Drop 600k on a shack, let the market tank hard, and then wait 10 years for manipulators shove their free-market-fantasy wedges under the bottom until your almost ‘breaking even’ (ignoring treasury discounts). Then, and only then, can you achieve oneness with the world, that you have what it takes to select the perfect Buddha statue at the Home Depot garden department.

      • I would start by learning the fundamentals of Feng Shui. Which is the art of placement. And get rid of ALL CLUTTER.

        I am a realtor, and a properly staged home, with professional photos and syndicated on the web is the best way to market a home

      • where – That really seems like a lot of work and I am really lazy, isn’t there some kind of real estate staging one day seminar in Las Vegas that I could attend?

      • So a stager is kind of like a fluffer in Chatsworth’s industry of note.

        Lipstick on a pig indeed. Not sure how much a stager/fluffer can do for the 1500 square oC crapshacks I have seen. UGGG.

        Great article Dr. HB.

    • Hilarious!!! And true.

    • Red wine bottle and two glasses. Never forget the wine bottle.

      • feng Shui, red wine, bowls of fruit, red doors.. but hey guys y’all forgot about those smelly little flasks of essential oils with sticks inside them sitting on the bathroom counter, wafting out the smell of a pay-by-hour motel room 🙂

        some of these essential oils are very local:
        ‘essence of el segundo’
        ‘santa monica, where the smog meets the fog’

    • We have lived in Westchester (90045) just north of LAX for over 30 years. My recommendation is to stay north of 77th, or else the plane noise can be annoying.

      My other recommendation is to follow our example and buy over 20 years ago. How you do this is your problem.

      • “My other recommendation is to follow our example and buy over 20 years ago.”

        This is hands down the most brilliant advice given on this site ever!!!

  • Hello Doc.
    Some other recent news from CR.

    here is a piece of the article
    Nationally, asking home prices are rising slower than in previous months, but the real change has been the price slowdown in the hyper-rebounding markets of the West. In May 2014, none of the 100 largest metros had a year-over-year price gain of more than 20%; the steepest increase was 18.8%, in Riverside-San Bernardino. Among the markets with the biggest price gains today, three – Las Vegas, Sacramento, and Oakland – have had significant slowdowns in year-over-year gains, from around 30% in May 2013 to around 15% in May 2014. In contrast, price gains accelerated dramatically in Chicago, up 13.5% year-over-year in May 2014 versus just 3.6% in May 2013. Overall, half of the top 10 markets with the largest price gains are outside the West, another big change from last year when almost all of the biggest price increases were in the West…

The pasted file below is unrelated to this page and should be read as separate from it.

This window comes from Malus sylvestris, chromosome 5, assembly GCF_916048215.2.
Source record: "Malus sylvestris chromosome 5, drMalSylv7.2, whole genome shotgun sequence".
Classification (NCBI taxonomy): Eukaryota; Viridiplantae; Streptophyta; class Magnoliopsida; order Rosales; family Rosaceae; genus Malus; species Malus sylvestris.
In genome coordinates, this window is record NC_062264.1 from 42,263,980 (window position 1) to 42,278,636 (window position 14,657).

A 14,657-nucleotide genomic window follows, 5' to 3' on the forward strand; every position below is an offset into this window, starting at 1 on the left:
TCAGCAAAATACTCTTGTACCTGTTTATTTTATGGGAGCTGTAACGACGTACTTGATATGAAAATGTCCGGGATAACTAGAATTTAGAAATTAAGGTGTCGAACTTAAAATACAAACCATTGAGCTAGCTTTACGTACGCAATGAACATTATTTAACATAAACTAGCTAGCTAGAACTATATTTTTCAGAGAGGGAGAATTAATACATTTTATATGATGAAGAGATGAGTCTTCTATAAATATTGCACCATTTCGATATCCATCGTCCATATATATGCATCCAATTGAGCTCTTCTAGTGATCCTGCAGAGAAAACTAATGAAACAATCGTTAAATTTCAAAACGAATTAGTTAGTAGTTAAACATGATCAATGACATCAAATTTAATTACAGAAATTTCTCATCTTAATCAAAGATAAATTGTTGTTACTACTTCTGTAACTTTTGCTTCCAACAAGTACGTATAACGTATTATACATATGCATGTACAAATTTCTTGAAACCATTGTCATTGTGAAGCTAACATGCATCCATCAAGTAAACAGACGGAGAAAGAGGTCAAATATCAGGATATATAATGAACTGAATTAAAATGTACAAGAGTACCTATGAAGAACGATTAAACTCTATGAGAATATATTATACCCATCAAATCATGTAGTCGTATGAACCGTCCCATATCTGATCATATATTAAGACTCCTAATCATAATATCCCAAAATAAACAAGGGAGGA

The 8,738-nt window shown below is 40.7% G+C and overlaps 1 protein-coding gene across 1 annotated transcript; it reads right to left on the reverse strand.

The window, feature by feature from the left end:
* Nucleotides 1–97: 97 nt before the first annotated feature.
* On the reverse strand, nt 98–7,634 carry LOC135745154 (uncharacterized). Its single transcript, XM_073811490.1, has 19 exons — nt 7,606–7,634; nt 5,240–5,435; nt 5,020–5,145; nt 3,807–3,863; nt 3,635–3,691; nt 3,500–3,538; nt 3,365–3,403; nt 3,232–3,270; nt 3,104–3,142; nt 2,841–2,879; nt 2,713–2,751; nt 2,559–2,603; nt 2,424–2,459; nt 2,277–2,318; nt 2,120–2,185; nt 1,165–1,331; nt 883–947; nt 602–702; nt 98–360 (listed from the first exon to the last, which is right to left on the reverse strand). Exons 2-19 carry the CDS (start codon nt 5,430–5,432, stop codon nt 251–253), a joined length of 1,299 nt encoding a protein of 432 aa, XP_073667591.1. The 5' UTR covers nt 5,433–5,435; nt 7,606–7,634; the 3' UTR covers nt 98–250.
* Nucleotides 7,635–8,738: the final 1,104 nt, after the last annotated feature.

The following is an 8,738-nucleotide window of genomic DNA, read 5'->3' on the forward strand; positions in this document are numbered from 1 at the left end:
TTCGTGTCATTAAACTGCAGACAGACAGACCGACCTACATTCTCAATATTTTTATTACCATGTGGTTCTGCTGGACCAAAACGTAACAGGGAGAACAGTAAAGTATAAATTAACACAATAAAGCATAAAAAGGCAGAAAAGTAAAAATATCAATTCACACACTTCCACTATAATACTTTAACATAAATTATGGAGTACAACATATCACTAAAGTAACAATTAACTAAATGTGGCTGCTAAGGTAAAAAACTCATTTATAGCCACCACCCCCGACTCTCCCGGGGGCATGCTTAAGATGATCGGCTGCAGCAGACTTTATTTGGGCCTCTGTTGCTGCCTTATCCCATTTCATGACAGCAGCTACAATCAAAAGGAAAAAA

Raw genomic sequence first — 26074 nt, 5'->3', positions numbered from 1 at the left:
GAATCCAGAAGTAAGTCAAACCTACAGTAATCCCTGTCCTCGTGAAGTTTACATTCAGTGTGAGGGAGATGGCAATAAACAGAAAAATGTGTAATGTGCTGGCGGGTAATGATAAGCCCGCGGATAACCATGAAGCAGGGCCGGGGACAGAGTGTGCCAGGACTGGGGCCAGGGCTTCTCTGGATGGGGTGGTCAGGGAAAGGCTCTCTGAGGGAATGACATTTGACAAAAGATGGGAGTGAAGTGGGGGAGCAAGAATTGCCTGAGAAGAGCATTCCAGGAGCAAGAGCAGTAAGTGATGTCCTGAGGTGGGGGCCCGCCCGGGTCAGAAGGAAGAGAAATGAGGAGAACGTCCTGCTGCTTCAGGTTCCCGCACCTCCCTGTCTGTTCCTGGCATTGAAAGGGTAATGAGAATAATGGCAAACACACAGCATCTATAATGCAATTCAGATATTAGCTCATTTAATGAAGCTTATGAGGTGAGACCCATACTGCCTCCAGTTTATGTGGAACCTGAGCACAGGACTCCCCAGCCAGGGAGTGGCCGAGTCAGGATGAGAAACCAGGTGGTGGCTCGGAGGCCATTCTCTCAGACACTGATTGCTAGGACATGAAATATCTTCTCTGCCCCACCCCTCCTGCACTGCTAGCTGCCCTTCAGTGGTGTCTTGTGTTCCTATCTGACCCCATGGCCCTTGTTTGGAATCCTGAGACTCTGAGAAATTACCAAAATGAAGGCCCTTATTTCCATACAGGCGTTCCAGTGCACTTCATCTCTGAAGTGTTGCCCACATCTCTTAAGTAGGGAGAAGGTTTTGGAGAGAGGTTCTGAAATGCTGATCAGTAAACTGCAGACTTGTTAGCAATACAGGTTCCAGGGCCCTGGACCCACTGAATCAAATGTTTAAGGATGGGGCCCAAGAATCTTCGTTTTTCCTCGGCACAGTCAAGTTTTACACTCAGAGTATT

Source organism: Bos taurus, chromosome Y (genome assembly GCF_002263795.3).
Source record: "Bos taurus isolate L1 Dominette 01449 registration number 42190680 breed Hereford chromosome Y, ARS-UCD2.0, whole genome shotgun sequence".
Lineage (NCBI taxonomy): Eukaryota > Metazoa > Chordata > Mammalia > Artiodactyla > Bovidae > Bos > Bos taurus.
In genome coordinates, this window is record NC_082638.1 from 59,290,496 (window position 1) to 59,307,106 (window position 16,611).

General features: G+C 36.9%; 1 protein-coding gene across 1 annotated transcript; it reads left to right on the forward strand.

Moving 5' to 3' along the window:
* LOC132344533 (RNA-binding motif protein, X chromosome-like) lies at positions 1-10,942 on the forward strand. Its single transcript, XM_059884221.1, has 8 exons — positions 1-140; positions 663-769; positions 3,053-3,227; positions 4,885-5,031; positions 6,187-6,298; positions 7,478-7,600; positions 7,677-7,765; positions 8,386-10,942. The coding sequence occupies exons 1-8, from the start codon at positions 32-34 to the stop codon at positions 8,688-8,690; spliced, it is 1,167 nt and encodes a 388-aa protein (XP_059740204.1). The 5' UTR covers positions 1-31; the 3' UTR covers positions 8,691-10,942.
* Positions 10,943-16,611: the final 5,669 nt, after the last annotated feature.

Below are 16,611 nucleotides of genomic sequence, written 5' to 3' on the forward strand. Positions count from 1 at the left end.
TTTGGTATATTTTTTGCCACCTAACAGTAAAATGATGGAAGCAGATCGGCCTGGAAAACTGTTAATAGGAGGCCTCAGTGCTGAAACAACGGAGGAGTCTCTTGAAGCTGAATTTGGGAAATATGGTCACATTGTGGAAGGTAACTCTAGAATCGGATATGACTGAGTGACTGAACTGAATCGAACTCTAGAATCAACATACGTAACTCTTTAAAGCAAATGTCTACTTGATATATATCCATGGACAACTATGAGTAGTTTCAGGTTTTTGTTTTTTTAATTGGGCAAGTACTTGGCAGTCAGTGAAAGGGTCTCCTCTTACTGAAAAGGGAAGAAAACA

• The avalanche begins.

  • Confused in Toronto

    If you think SoCal is bad, come to Toronto, Canada. Housing prices just don’t seem to want to come down. It’s beyond crazy. It’s getting to the point where I am seriously considering starting to take a look at the ‘Rentals’ section of the newspaper. Depending on how much it costs to rent a place with 2 to 3 bedrooms, I might just take the plunge, sell my place, invest the money. My investment earnings (obviously I wouldn’t be investing in fixed income) could then pay for my rental and for that matter, virtually all of my living expenses. The money I currently pay toward property tax, utilities, and other housing costs can then be invested.

    On the other hand, when I hear that Bernanke is saying interest rates will stay low for his lifetime and I hear Bill Gross and Jeff Gunlach saying similar sorts of things, I tihnk , maybe I shouldn’t sell my real estate as it will continue to appreciate as people, encouraged by the prospects of interest rates staying low for a long time, continue to bid up real estate prices.

    This is why I am continually in a confused state. I have no idea what to do.